Perhaps some of the strangest behaviour indulged in by birds is anting. Anting occurs in two different forms and for the sake of this essay it does not always involve ants.
Most anting, however, does involve ants and over 250 different species of birds have been recorded displaying this behaviour at one time or another. Anting occurs either as active anting, in which the bird picks an ant up and applies it to its plumage, or passive anting. Normally, the ant during active anting will be stroked along the feathers, usually the flight feathers. Starlings (Sternus vulgaris) actively seek out Formicine ants which suggests that the ants' ability to spray formic acid is an important consideration. It has been observed by many people that during anting the birds appear to get exceedingly excited. After the ant has been applied to the feathers it is either discarded or eaten. Other active anting birds are Babblers, Tanagers and Weavers.
Passive anting involves the bird finding an ants' nest and lying down among the ants. This process often likened to bathing in ants is not as well studied as active anting. Birds which are passive anters include the European Jay, Crows and Waxbills.
Because life loves diversity, Blackbirds, Redwings and other thrushes exercise a flexible strategy, being either passive or active anters as the occasion or some unknown need takes them. Strangest of all perhaps is the Grey Thrush of Japan which is a passive anter which goes throughout the actions of an active anter, but without any ants in its bill.
Finally, birds have also been observed to indulge in anting behaviour using objects that are not ants such as mothballs and apple peel.
What actually happens during anting is easy to observe and record, especially as many birds will display anting activity in captivity if offered ants. A more difficult question to answer is why. In truth nobody seems really sure what birds get out of anting. People have theorised that the ants help rid the birds of pests like feather mites and louse flies, other theories suggest that the anting is just a way of getting the ant to discharge its store of formic acid before eating it. The trouble with this idea is that it doesn't explain passive anting. Scientific evidence supporting the pest control theory is hard to find. However, it is known that ants are only eaten after they have discharged all of their acid. It is not unreasonable to assume that active anting as we see it today evolved from a detoxifying action to make ants edible but gave the added benefit of pest control to some extent. Nature often likes to perform several roles with one action and though scientists like to understand the order of importance and/or the order of origination of an action this is not always easy to achieve.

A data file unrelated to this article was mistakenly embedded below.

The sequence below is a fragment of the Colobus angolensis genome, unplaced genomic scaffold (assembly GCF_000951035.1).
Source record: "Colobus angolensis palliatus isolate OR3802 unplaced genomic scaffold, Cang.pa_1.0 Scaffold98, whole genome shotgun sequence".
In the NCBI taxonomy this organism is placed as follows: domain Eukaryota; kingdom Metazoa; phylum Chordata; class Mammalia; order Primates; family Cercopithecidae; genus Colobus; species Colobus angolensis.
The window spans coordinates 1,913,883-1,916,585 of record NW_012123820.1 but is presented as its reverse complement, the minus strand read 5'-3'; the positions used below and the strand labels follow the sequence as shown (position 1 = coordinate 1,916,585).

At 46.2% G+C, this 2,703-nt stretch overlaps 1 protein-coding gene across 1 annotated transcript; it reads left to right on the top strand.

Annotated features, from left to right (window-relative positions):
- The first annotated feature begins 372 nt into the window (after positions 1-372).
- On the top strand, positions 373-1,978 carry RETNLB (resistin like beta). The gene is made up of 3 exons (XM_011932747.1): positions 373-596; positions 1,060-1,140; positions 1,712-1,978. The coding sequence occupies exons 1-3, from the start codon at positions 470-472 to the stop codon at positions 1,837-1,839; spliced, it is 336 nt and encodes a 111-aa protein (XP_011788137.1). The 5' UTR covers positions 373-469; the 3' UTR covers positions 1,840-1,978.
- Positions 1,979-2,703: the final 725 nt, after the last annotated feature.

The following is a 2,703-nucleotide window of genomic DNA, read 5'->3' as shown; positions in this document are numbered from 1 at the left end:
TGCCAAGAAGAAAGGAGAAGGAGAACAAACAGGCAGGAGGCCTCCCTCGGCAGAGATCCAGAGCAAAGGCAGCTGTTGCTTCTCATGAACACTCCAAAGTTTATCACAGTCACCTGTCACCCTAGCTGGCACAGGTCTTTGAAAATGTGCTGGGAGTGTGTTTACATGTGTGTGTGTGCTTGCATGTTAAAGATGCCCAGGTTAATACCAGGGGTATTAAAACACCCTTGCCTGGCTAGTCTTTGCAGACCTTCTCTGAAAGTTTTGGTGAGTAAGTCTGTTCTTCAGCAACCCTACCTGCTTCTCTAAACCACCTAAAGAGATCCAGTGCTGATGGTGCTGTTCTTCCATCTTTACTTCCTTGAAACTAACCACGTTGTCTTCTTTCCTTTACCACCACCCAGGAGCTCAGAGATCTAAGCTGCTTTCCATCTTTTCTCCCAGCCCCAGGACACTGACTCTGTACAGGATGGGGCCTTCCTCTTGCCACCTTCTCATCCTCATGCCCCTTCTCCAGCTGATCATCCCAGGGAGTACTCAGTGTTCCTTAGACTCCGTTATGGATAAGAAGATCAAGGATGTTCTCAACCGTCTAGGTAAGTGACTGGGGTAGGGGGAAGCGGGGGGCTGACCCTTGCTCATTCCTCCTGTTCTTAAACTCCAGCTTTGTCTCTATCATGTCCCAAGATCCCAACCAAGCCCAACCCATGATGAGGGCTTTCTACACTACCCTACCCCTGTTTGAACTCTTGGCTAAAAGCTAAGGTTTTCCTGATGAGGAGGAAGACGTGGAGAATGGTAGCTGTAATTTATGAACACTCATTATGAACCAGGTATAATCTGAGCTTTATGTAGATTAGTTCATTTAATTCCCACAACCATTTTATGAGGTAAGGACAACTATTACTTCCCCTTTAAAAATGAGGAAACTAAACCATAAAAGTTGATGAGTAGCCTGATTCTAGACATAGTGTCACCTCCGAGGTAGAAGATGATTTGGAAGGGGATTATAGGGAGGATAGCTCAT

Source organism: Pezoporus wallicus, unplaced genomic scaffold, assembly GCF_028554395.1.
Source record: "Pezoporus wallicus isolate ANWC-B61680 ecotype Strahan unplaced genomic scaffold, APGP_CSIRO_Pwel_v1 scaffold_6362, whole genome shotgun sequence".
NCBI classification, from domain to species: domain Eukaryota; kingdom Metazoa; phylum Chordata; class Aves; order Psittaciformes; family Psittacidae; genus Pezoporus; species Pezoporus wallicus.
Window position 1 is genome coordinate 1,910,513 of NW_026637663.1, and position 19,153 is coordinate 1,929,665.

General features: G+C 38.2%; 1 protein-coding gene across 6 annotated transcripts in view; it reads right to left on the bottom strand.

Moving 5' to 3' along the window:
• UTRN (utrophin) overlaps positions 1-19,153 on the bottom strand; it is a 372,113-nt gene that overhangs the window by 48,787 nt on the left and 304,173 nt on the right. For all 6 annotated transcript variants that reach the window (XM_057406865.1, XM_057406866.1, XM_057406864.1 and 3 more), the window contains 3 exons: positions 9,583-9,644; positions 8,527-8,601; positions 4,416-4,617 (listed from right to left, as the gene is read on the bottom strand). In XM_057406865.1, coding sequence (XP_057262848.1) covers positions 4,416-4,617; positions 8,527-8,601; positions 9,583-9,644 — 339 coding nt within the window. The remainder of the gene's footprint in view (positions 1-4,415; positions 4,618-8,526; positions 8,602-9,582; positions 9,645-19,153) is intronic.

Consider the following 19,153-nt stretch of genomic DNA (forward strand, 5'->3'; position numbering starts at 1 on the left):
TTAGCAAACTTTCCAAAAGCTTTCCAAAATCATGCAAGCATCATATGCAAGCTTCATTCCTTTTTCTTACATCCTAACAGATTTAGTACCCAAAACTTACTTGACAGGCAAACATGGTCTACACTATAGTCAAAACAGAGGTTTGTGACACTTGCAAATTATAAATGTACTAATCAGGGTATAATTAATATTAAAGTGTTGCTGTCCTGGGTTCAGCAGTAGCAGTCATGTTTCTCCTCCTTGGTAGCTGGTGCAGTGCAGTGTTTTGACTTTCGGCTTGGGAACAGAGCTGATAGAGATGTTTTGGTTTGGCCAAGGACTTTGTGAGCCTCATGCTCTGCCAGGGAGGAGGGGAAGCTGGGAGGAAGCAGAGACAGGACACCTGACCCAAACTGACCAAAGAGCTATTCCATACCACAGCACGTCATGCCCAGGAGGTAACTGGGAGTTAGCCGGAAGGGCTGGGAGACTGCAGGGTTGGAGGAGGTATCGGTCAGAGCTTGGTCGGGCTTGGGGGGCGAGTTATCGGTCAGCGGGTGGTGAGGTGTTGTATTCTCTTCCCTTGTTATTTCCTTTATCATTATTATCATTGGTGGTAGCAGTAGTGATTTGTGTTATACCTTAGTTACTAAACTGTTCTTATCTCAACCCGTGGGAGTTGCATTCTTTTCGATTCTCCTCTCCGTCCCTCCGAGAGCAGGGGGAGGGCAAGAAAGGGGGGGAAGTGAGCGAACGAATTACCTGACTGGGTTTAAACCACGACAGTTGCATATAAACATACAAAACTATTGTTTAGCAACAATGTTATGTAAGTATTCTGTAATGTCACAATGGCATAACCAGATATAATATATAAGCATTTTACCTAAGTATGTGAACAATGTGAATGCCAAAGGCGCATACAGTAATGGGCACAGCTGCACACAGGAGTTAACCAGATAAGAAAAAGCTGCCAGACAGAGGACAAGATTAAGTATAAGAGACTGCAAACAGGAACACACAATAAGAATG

Perhaps related to anting, but even more bizarre is 'smoke bathing'. Birds such as Rooks have been observed standing on smoking chimneys with their wings spread open in a similar posture to some birds when anting. Birds have also been seen to use smoking cigarette butts for anting. On other occasions both houses and trees have been set alight by birds taking live cigarettes back to their nests. No-one really knows why.
The information on this page was contributed by EarthLife.
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